"Chronic insufficiency has been changed to actual and potential abundance. All the attitudes which we brought to our economic and social and political thinking have been developed out of a past in which there was not enough to go around. We have out-grown that past. We must begin to think with reference to new actualities." — FromCompulsory Spending," by Julius F. Stone, Relief Administrator for the State of Florida.
THE NEED OF SPIRITUAL LEADERSHIP
"The spiritual powers of the human heart are the only powers which are destined to banish and exterminate selfishness and greed, hatred and fear, from the soul of man. But who can arouse these dormant powers of the human heart and develop their irresistible force? Not the scientists and engineers,
the leaders of the physical world. We must have similar leaders in the spiritual world. It is the highest mission of our civilization to find and to train such leaders and to aid them in their gigantic task of delivering the soul of man from the demons of materialism. The family and the school, the college and the university, and above all the church are called upon to carry the burdens of this sacred mission. They will receive every aid which science and engineering can give and are already giving today. This is my Message from Science." — Michael Pupin, Scribners, May, 1933.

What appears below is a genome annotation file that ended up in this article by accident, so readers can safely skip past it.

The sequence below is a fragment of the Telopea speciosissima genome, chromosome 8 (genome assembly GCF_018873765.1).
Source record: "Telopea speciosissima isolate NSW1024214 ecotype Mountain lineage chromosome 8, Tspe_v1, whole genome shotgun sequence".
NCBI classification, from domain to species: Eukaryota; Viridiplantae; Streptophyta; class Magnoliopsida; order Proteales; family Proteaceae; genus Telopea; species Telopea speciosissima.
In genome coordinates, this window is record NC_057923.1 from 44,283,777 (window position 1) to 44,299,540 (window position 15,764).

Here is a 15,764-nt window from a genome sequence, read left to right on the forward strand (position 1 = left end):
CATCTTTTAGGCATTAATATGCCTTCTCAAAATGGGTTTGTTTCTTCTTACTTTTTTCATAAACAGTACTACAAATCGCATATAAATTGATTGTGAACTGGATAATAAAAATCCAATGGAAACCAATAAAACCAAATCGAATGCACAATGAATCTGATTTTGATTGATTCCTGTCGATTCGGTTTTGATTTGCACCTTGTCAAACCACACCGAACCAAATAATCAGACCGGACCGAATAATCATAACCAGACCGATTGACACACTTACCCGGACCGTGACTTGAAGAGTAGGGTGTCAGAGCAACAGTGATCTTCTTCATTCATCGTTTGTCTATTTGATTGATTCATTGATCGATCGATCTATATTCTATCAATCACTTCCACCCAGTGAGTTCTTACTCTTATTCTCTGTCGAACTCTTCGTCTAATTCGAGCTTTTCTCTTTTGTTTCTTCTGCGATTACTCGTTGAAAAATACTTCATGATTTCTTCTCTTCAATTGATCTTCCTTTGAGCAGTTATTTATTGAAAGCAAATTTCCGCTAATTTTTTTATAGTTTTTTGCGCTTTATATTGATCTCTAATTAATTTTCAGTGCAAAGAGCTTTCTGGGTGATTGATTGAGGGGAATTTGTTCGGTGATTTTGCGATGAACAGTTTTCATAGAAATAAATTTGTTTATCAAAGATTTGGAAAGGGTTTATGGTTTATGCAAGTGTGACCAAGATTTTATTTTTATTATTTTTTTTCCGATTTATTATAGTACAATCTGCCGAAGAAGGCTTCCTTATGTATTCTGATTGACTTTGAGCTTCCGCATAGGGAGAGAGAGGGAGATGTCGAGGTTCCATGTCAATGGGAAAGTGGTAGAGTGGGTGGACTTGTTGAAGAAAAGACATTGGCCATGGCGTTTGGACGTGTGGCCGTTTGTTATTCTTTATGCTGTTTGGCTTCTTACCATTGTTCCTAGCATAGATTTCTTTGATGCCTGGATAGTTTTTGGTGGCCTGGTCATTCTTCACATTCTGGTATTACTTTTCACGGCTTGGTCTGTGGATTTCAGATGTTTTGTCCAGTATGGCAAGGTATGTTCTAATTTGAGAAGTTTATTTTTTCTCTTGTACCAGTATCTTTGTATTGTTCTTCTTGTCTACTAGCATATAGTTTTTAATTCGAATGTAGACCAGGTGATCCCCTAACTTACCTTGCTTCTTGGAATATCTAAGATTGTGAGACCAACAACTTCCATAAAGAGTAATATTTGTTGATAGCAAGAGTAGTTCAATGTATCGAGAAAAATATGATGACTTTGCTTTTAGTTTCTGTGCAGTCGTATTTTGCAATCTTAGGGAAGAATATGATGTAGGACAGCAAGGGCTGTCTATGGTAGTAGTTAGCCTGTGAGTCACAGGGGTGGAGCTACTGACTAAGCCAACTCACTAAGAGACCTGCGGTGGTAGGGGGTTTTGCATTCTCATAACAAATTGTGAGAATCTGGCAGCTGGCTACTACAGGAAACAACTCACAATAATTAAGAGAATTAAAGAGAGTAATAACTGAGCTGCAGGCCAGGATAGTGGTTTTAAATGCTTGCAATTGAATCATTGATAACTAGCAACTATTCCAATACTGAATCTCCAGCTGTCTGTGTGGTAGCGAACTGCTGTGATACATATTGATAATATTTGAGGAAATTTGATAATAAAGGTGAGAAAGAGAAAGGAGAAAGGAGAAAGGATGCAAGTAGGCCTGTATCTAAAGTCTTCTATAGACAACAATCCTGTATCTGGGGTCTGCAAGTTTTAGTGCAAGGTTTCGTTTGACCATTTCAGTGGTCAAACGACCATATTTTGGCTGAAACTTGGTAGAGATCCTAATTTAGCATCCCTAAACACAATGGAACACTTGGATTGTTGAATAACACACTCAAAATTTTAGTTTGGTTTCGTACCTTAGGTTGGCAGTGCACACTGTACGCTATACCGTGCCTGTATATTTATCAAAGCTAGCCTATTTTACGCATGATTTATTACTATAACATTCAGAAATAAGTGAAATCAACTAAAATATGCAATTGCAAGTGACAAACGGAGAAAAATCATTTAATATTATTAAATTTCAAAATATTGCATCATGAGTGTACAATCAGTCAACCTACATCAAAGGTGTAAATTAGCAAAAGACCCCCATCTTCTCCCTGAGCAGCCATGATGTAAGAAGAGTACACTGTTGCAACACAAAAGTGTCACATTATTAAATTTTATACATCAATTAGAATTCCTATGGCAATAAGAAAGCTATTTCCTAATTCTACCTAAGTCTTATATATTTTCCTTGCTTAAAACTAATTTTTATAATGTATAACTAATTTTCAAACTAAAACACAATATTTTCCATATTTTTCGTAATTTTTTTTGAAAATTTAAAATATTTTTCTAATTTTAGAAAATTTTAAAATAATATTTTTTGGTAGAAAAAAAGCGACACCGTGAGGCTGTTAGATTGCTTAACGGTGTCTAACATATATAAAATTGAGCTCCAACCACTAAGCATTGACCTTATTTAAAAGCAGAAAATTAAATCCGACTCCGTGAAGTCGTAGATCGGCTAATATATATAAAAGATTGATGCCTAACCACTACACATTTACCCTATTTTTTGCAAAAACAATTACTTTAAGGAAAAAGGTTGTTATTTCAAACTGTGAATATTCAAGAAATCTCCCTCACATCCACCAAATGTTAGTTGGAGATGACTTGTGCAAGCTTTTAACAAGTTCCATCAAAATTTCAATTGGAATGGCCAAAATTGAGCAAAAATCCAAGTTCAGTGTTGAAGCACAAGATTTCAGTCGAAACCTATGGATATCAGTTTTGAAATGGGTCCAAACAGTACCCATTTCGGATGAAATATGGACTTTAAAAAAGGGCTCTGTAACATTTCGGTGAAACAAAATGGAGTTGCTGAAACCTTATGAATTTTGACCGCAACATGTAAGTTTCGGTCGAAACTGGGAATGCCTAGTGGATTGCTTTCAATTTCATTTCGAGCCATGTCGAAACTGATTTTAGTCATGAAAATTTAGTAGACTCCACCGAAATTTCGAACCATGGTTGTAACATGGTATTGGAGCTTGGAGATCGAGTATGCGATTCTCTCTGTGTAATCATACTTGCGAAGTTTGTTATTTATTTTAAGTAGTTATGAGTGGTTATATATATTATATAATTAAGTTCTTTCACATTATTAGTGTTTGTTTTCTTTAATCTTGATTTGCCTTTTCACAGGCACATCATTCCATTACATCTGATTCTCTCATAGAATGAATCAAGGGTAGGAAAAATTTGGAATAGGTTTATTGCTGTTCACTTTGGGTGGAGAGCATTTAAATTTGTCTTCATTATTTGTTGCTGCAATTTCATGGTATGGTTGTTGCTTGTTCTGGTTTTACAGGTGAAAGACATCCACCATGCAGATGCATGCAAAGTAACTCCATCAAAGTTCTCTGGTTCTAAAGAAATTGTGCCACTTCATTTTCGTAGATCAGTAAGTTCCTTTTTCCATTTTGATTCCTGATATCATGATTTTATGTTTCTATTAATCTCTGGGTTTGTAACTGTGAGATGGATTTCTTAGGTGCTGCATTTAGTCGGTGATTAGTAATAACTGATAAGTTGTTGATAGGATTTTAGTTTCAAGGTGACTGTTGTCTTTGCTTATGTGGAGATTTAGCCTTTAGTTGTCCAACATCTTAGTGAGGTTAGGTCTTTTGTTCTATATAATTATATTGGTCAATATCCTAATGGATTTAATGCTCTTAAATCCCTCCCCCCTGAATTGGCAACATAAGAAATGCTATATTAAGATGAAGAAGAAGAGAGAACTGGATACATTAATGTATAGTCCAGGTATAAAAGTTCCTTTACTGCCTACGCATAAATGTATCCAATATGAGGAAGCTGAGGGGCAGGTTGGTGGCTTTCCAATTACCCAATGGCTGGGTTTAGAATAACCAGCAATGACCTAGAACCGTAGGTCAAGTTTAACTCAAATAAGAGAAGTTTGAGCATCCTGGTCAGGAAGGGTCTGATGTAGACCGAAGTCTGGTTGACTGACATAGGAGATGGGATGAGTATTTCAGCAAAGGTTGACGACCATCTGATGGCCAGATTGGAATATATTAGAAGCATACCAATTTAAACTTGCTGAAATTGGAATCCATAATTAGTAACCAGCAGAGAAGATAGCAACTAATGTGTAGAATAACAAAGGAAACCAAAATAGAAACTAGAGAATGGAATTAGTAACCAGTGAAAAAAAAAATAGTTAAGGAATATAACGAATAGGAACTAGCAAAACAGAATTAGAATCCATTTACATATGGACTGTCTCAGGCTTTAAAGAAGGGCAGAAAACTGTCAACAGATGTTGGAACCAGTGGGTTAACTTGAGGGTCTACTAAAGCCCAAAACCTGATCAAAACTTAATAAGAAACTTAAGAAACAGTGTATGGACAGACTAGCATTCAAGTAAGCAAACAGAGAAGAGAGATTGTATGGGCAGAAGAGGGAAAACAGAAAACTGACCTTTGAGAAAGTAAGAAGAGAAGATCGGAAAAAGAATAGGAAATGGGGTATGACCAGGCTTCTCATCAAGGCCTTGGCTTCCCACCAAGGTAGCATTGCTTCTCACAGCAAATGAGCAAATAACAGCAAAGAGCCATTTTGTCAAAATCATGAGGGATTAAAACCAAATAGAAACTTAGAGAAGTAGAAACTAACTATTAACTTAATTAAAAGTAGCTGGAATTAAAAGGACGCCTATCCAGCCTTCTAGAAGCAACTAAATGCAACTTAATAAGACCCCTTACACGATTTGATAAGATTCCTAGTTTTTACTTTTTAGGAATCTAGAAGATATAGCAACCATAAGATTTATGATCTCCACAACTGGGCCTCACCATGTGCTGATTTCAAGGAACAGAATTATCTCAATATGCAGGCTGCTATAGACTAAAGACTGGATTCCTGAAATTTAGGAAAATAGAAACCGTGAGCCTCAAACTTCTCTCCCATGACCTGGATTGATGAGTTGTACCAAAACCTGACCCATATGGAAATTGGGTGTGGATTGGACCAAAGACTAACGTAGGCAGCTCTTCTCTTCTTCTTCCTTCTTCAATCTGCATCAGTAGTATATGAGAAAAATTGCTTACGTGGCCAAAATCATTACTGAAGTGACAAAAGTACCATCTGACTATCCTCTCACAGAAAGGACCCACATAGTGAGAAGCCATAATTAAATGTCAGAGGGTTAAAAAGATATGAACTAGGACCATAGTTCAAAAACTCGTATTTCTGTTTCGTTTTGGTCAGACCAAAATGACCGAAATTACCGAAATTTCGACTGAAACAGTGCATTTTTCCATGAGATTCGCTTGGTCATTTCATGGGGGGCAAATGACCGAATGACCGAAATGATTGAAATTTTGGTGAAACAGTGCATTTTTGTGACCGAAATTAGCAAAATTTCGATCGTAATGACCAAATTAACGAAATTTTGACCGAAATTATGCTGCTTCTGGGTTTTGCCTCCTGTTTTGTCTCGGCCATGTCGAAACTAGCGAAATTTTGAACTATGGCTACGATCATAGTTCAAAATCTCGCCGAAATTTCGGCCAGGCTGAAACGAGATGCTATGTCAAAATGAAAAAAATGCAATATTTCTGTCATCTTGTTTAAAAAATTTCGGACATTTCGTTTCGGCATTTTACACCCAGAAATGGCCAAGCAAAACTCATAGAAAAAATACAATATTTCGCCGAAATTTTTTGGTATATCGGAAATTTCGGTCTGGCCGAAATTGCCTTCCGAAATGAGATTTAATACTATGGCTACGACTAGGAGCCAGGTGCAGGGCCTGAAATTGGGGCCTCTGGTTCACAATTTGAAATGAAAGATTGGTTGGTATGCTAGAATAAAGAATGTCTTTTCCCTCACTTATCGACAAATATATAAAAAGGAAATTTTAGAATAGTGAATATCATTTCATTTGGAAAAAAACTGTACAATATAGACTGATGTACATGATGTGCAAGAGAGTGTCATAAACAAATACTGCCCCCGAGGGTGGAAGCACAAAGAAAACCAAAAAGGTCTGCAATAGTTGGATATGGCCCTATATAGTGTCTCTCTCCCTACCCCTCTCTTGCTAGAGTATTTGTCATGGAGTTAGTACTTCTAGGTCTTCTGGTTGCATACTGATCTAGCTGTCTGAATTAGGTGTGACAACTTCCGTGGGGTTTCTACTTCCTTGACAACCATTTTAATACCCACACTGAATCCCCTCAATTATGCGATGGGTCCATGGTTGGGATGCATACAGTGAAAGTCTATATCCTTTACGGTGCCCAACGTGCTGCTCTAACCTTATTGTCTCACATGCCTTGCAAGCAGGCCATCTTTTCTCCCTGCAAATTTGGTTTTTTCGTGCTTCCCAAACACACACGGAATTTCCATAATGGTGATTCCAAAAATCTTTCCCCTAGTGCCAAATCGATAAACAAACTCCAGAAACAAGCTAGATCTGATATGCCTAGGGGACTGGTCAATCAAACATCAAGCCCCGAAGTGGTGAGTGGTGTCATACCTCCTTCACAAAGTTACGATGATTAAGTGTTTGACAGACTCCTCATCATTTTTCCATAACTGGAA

THE IMPOTENCE OF STATESMANSHIP
"Humanity, whether viewed in the light of man's individual conduct or in the existing relationship between organized communities and nations, has, alas, strayed too far and suffered too great a decline to be redeemed through the unaided efforts of the best among its recognized rulers and statesmen — however disinterested their motives, however concerted their actions, however unsparing in the zeal and devotion to its cause. No scheme which the calculations of the highest statesmanship may yet devise; no doctrine which the most distinguished exponents of economic theory may hope to advance; no principle which the most ardent of moralists may strive to inculcate, can provide, in the last resort, adequate foundations upon which the future of a distracted world can be built.